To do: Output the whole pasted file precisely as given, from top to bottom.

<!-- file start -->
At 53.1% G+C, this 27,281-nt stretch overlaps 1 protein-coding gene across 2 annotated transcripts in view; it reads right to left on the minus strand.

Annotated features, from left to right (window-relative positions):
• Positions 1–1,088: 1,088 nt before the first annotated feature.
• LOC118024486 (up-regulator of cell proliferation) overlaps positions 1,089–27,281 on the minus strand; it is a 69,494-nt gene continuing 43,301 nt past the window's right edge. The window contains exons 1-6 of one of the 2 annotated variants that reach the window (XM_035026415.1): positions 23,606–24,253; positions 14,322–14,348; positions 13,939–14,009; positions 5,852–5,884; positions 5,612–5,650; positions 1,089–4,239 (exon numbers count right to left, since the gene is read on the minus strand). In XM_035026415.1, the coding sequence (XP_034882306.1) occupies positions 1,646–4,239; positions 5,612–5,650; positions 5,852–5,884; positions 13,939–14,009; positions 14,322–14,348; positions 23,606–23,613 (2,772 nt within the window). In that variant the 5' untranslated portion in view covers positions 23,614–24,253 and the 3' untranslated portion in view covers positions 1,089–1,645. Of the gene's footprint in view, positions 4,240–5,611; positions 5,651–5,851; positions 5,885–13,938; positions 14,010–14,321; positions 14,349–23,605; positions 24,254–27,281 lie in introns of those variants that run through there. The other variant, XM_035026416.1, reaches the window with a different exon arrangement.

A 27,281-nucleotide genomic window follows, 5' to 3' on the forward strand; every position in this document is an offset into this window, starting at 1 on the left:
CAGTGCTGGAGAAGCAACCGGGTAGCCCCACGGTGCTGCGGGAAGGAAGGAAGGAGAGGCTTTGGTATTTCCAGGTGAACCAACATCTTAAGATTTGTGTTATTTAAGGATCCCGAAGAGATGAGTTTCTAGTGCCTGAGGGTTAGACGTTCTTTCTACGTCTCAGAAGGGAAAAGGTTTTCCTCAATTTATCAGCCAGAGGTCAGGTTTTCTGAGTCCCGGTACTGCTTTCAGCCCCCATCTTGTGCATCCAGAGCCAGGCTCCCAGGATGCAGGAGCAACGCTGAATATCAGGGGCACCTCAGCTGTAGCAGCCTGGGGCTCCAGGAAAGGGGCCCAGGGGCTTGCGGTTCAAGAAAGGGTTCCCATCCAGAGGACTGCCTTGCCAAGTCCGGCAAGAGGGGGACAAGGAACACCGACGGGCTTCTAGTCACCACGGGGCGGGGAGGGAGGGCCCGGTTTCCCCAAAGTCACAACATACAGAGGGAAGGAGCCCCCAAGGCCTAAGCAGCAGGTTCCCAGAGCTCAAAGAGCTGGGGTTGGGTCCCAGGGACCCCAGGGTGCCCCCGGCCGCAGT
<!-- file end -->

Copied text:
At 53.1% G+C, this 27,281-nt stretch overlaps 1 protein-coding gene across 2 annotated transcripts in view; it reads right to left on the minus strand.

Annotated features, from left to right (window-relative positions):
• Positions 1–1,088: 1,088 nt before the first annotated feature.
• LOC118024486 (up-regulator of cell proliferation) overlaps positions 1,089–27,281 on the minus strand; it is a 69,494-nt gene continuing 43,301 nt past the window's right edge. The window contains exons 1-6 of one of the 2 annotated variants that reach the window (XM_035026415.1): positions 23,606–24,253; positions 14,322–14,348; positions 13,939–14,009; positions 5,852–5,884; positions 5,612–5,650; positions 1,089–4,239 (exon numbers count right to left, since the gene is read on the minus strand). In XM_035026415.1, the coding sequence (XP_034882306.1) occupies positions 1,646–4,239; positions 5,612–5,650; positions 5,852–5,884; positions 13,939–14,009; positions 14,322–14,348; positions 23,606–23,613 (2,772 nt within the window). In that variant the 5' untranslated portion in view covers positions 23,614–24,253 and the 3' untranslated portion in view covers positions 1,089–1,645. Of the gene's footprint in view, positions 4,240–5,611; positions 5,651–5,851; positions 5,885–13,938; positions 14,010–14,321; positions 14,349–23,605; positions 24,254–27,281 lie in introns of those variants that run through there. The other variant, XM_035026416.1, reaches the window with a different exon arrangement.

A 27,281-nucleotide genomic window follows, 5' to 3' on the forward strand; every position in this document is an offset into this window, starting at 1 on the left:
CAGTGCTGGAGAAGCAACCGGGTAGCCCCACGGTGCTGCGGGAAGGAAGGAAGGAGAGGCTTTGGTATTTCCAGGTGAACCAACATCTTAAGATTTGTGTTATTTAAGGATCCCGAAGAGATGAGTTTCTAGTGCCTGAGGGTTAGACGTTCTTTCTACGTCTCAGAAGGGAAAAGGTTTTCCTCAATTTATCAGCCAGAGGTCAGGTTTTCTGAGTCCCGGTACTGCTTTCAGCCCCCATCTTGTGCATCCAGAGCCAGGCTCCCAGGATGCAGGAGCAACGCTGAATATCAGGGGCACCTCAGCTGTAGCAGCCTGGGGCTCCAGGAAAGGGGCCCAGGGGCTTGCGGTTCAAGAAAGGGTTCCCATCCAGAGGACTGCCTTGCCAAGTCCGGCAAGAGGGGGACAAGGAACACCGACGGGCTTCTAGTCACCACGGGGCGGGGAGGGAGGGCCCGGTTTCCCCAAAGTCACAACATACAGAGGGAAGGAGCCCCCAAGGCCTAAGCAGCAGGTTCCCAGAGCTCAAAGAGCTGGGGTTGGGTCCCAGGGACCCCAGGGTGCCCCCGGCCGCAGT